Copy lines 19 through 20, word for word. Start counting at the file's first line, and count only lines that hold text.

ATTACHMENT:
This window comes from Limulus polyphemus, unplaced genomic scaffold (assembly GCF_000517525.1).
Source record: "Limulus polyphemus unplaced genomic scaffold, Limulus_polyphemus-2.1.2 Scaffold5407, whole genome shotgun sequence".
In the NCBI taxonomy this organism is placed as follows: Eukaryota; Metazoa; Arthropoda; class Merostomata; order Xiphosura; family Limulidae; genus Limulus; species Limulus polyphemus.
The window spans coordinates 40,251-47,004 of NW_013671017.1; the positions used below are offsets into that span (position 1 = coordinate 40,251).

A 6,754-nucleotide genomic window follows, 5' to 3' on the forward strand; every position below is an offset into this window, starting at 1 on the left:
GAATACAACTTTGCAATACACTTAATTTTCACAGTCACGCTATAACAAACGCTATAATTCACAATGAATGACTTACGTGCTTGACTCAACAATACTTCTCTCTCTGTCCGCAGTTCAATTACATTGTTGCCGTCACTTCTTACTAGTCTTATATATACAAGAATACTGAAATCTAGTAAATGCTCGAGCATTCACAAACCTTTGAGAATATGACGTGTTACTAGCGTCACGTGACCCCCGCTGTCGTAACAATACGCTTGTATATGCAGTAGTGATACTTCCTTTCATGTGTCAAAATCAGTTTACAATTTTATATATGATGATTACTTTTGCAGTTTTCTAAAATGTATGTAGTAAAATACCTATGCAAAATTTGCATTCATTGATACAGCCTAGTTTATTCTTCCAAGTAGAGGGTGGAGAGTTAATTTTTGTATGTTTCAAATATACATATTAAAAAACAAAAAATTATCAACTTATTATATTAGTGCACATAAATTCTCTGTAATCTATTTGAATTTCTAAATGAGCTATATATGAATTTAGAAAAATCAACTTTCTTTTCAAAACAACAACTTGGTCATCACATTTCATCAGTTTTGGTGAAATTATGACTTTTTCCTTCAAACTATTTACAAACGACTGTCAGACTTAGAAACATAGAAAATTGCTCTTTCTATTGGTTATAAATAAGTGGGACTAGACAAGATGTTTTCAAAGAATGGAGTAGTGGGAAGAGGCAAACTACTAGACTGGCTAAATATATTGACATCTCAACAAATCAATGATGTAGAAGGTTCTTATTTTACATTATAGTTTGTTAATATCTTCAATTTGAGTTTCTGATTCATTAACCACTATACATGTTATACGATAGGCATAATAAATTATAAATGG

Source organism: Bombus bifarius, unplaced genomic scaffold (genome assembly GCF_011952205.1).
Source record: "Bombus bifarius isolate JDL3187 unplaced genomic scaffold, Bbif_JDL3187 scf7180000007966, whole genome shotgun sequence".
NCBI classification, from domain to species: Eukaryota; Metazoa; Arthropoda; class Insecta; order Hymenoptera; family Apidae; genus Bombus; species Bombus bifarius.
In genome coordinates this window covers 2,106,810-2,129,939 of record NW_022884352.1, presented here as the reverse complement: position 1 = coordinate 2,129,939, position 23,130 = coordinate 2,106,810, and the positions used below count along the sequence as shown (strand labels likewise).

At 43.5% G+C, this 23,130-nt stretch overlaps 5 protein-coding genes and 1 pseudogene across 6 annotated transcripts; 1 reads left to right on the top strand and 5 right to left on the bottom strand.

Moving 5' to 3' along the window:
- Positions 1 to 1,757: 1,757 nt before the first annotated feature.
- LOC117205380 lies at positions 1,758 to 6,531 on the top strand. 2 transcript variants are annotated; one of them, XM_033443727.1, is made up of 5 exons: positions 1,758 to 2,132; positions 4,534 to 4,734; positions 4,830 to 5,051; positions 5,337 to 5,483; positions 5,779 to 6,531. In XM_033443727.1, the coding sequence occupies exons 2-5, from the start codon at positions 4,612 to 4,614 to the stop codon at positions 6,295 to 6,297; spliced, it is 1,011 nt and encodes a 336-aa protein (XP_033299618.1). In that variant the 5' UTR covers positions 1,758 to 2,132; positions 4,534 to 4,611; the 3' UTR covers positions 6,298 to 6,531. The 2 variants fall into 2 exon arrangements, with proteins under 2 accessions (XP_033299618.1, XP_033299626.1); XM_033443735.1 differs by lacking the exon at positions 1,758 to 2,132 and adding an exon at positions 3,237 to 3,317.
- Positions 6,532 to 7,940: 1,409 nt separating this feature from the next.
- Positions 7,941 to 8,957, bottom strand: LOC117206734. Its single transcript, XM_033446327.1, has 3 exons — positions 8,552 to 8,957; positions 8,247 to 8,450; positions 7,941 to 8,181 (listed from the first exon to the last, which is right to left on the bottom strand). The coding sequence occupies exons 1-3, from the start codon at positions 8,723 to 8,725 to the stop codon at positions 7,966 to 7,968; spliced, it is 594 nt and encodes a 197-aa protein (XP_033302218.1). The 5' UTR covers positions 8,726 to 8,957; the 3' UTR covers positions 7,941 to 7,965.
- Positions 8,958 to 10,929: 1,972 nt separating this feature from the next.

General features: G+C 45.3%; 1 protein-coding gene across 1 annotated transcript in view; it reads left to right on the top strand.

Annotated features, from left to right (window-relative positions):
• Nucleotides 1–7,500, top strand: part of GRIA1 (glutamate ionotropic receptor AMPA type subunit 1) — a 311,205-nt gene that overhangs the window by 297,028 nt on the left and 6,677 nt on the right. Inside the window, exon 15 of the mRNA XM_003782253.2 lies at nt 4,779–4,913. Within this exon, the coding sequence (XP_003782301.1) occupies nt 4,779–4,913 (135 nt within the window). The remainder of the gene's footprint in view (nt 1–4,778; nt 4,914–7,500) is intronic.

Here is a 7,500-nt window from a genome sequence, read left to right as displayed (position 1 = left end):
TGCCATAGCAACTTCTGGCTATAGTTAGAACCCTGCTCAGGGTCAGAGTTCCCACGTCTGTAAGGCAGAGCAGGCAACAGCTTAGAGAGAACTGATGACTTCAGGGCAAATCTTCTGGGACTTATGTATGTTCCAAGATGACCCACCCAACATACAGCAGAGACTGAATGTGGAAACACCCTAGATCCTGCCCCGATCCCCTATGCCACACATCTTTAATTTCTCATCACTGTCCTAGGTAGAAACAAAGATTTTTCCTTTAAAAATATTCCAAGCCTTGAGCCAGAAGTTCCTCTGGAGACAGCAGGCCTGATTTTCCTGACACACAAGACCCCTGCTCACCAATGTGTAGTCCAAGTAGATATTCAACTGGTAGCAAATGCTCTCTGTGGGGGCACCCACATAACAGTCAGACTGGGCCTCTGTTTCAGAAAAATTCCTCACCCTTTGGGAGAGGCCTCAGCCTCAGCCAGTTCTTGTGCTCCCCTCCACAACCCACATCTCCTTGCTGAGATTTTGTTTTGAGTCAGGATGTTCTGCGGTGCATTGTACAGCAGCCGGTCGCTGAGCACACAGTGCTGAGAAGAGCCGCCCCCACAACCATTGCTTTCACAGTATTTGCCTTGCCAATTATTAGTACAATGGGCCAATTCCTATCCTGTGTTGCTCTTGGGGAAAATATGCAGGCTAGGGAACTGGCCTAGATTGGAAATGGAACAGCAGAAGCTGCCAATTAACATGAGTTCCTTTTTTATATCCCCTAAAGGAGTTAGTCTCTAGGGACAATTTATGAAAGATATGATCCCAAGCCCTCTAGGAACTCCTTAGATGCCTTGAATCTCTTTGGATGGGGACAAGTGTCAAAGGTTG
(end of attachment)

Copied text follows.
Annotated features, from left to right (window-relative positions):
• Nucleotides 1–7,500, top strand: part of GRIA1 (glutamate ionotropic receptor AMPA type subunit 1) — a 311,205-nt gene that overhangs the window by 297,028 nt on the left and 6,677 nt on the right. Inside the window, exon 15 of the mRNA XM_003782253.2 lies at nt 4,779–4,913. Within this exon, the coding sequence (XP_003782301.1) occupies nt 4,779–4,913 (135 nt within the window). The remainder of the gene's footprint in view (nt 1–4,778; nt 4,914–7,500) is intronic.